This article represents a write-up of our technical research paper, which won the TechSEO Boost 2018 Call For Research competition, alongside entries from 2018 Drum USA Search Personality of the Year Eric Enge, and French software company OVH.
Over the past few years we’ve noticed an increasing trend of large brands being unable to implement certain elements of technical SEO that we often take for granted when aiming for best practice and technical excellence. Notably in the past 18 months we’ve encountered:
- An established, international travel brand with a multi-million dollar turnover unable to implement Hreflang, and other elements, with duplicate English content between versions and incorrect versions ranking in target markets.
- A cloud services tech company migrating from URLs to a new architecture on Github Pages, when GitHub Pages doesn’t support redirects.
- A retail brand with both an online store and 150 physical stores, looking to embark on a full PPC campaign but unable to disallow PPC landing pages in the robots.txt, or implement page level robots tags.
These issues have come about through a mixture of legacy platform issues, lack of SEO guidance during previous development phases, and lengthy and unproductive bureaucratic internal signoff processes.
As a result, each of these businesses were facing performance issues and the inability to enact key changes through the challenges they were facing.
On the face of it, there were three outcomes:
- Do nothing.
- Re-engineer and rebuild on a new, modern tech stack and platform at a significant cost (time and money).
- Proceed with making changes, not to best practice guidelines, and risk further issues.
Our research was born from the need for a fourth solution, to enable businesses to implement things like Hreflang, redirects and page level scripts, circumventing the obstacles posed.
The purpose of this research is to establish whether or not serverless technology can provide workable and accessible solutions to businesses. In summary:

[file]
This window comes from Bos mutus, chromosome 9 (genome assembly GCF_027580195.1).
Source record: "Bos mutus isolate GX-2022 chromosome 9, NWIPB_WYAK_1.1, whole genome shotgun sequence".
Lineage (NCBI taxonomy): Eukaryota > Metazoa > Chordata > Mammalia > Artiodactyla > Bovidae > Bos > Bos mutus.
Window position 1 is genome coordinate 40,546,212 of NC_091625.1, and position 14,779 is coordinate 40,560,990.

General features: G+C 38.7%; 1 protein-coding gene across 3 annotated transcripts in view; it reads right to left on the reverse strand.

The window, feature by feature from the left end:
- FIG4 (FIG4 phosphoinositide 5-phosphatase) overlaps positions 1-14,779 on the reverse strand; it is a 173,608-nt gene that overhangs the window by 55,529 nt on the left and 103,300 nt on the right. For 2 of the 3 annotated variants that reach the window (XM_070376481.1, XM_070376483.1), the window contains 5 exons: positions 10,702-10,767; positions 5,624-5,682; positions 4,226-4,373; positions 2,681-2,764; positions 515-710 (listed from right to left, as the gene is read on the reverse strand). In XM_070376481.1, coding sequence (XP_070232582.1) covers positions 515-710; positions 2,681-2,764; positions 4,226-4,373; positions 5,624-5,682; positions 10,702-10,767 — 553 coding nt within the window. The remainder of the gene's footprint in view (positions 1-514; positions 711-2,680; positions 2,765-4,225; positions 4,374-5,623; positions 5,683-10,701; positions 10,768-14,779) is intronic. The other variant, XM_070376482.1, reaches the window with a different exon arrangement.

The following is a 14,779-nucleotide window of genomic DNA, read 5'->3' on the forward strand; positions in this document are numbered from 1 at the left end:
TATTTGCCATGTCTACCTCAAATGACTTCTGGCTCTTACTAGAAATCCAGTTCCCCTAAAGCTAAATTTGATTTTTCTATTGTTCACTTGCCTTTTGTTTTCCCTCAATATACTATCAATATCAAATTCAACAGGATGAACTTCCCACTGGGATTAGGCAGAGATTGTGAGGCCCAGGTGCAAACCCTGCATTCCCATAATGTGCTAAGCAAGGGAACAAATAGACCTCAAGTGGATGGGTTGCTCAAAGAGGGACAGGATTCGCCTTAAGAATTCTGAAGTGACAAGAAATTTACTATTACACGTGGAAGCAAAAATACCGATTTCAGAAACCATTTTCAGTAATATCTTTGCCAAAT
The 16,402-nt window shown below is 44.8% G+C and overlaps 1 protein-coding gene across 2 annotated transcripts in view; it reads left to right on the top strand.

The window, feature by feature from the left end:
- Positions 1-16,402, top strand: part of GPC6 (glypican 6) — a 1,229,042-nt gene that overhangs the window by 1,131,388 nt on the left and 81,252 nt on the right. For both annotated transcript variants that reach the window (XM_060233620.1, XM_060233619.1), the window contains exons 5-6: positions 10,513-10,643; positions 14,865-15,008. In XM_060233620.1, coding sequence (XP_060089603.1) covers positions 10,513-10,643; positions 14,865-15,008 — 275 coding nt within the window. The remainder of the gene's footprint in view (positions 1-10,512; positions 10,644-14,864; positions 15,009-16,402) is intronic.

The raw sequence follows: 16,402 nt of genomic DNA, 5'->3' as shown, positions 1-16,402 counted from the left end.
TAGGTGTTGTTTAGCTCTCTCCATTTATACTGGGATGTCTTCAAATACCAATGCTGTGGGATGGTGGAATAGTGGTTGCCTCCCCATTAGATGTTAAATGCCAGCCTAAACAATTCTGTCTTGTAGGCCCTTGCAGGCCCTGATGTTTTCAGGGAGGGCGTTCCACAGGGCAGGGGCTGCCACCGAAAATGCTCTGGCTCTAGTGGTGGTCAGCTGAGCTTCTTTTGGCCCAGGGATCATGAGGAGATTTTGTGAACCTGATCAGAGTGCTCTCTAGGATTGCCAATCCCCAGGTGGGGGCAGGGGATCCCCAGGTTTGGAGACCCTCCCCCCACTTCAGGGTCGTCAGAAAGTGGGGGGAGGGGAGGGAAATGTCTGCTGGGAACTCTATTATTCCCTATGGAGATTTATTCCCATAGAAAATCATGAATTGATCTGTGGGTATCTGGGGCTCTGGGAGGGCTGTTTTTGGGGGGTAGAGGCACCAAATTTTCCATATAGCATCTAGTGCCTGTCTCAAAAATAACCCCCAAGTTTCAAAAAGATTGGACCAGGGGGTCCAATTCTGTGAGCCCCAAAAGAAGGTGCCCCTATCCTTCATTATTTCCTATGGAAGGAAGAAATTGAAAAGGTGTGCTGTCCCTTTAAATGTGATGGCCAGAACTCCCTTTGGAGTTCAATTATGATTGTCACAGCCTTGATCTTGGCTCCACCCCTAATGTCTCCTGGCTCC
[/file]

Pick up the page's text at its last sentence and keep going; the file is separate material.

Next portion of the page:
- Utilizing the latest serverless technology, can we implement technical elements of SEO, such as basic Hreflang, redirects, and page level meta robots tags through service worker technology.
- If (1) is successful, can the implementations be picked up by Google in the rendered HTML of the page (making them useful).
A lot of large businesses still utilize a lot of legacy technology, which in itself is not necessarily a problem as the websites function.
However, when attempting to upgrade or adapt the platform to meet the needs of the business – such as implementing redirects to move to HTTPS or implementing Hreflang to accompany the international expansion of business.
In some cases, a lot of these implementations are retrospective as search engine optimization consultants haven’t been previously consulted, and development success has been based on whether or not it works.
Our research found that we were able to implement Hreflang and page level scripts that Google was able to view and process in the rendered HTML, as well as redirects and IP redirects through service workers.
These solutions provide webmasters, and development teams, the ability to modify content with painless code deployment and minimal associated DevOps costs. An alternative to this, with similar results, would be to maintain your own reverse proxy, such as Nginx and Lua, with content transformation in Lua.
The principle behind what we’re trying to achieve is the employment of code generation, which given a configuration, input data and specific run-time, will generate a self-sufficient worker bundle that can be deployed with no DevOps.
Research Procedures & Methodology
In order to test our hypothesis, we used a mixture of real-world applications and testing websites. The participant websites within this research were:
- A personal website – testing Hreflang implementations injected via Service Worker into the <head>